Imagine this software now installed on smart phones in Tahrir Square. Internet gets cut off, demonstration, GSM network gets cut off, but they still have Wi-Fi; they can still connect to each other. They can still transmit messages to each other. They can still stay connected. This becomes a very, very strong and important mechanism for organising protests, for example. Everybody was talking about Facebook and Arab Revolution, but Facebook is a very centralised system. If you don’t get access to Facebook, because your Internet connection is turned off, what do you do? You cannot do anything. But with this, actually you can still stay connected. So, I believe that in a democracy, it is our very obligation to have independent paths of communication. I think that is why we do it. But, as I said, we are not the only ones doing that, and we are not the only ones improving the mesh protocols. First of all, I mentioned already, in Berlin you have a very old and very strong group, the Freifunk community. And by the way, if you use the Internet here in this room, you are connected over the Freifunk network. You didn’t notice it, but actually it works. In case one link fails, it will automatically switch to a different link. You might notice some lag but not very much. But we are not the only ones. The best example that I know is in Spain. Well, my friends would say it is not Spain; it is Catalonia. This is the whole region around Barcelona. It has 18,000 nodes at the moment, and they are growing exponentially. Essentially, what they are doing is they are not so much focusing on circumvention, because we don’t need that so much in Europe right now at the moment. They are focusing on bringing Internet to the rural areas, which are underserved, where telefonica is too expensive, or the farmers think telefonica comes from Madrid, and they want to have something from Barcelona. Ok. Essentially, they connect the whole area there. It is a very hilly area; so it is ideal for having a sender on some hill and connecting to the next town. This is extending this network in small pockets of networks all the way to Africa. There are guifi.net networks in Africa right now. Ok. Same in Athens: Athens wireless is 5,000 nodes. It is essentially a network in itself. Internet access in that case is not even required. They have so many internal services; they provide so much for their own community that they had to do a search engine for their services. So, you don’t Google there; you have wireless Google. The services range from anything from tracking ships to movies, whatever you want. They also connect to islands, and they are about to connect to the next largest network in Thessaloniki. That I think is 500 or 700 kilometres—something like that.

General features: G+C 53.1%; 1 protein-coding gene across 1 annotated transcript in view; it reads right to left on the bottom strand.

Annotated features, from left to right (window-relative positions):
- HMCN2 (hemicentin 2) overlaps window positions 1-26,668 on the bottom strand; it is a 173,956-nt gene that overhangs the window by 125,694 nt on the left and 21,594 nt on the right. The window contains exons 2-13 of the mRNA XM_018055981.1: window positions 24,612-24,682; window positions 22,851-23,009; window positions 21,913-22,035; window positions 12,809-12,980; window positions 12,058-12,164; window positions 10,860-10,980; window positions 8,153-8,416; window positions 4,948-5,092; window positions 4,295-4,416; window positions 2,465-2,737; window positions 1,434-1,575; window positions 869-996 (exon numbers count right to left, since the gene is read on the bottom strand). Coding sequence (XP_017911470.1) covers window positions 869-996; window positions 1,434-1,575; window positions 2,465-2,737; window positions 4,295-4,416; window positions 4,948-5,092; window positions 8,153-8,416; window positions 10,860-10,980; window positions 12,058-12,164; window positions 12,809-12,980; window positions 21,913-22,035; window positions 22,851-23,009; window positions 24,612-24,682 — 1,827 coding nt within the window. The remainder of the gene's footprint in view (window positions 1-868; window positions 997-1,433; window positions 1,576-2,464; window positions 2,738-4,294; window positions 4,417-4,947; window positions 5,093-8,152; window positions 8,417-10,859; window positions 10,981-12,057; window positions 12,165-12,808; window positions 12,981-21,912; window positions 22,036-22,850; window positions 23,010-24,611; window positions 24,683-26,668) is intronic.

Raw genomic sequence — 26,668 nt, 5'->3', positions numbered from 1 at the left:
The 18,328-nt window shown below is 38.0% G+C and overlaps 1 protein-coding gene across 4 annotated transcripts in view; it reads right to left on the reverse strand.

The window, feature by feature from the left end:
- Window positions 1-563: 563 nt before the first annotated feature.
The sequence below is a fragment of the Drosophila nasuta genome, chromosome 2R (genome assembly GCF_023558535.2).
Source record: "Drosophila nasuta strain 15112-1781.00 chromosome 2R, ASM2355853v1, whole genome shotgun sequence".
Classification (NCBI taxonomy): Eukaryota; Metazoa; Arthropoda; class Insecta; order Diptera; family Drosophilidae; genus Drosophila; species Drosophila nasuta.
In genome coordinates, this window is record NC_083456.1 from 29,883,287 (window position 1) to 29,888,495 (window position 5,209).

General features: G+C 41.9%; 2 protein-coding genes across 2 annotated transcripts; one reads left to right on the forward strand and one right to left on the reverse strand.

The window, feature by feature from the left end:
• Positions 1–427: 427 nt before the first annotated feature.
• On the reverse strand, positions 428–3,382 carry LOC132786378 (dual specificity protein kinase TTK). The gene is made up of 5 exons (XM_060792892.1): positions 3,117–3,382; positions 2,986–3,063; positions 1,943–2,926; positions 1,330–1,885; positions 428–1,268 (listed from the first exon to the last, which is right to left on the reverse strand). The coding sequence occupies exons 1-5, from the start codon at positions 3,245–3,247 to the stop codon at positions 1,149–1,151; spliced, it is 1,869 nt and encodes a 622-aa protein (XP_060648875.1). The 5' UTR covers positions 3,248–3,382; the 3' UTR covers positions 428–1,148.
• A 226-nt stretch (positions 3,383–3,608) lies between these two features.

Good. Another use case of these networks: as I said, in Europe, at the moment, luckily, we don’t need this circumvention approach. If you have the cable system here, use the cable system. It is just more reliable than any wireless system. But, recently, we saw where it was really practical: in a disaster recovery area. This picture is taken from Red Hook in New York, which was hit by Sandy just recently. This is Jonathon installing a small and cheap Wi-Fi router. This was still operational after Sandy hit, and it gave people Wi-Fi access and needed access to communication to inform their relatives, etc. Why am I saying this? Because usually when a natural catastrophe hits, our GSM-based networks survive only a certain period of time. You have generators, but they might be under water. You have batteries, but they will last maybe only 8 hours. So, these systems are super easy to install; they don’t need much power. You can operate them with photovoltaic cells forever, and they just provide connectivity. So, this talk wouldn’t be great without elephants. So, David, thank you for the inspiration. This is the Thai approach to having mesh networks and elephants are definitely very good for floods. Ok, so, that is pretty much for me. Thank you.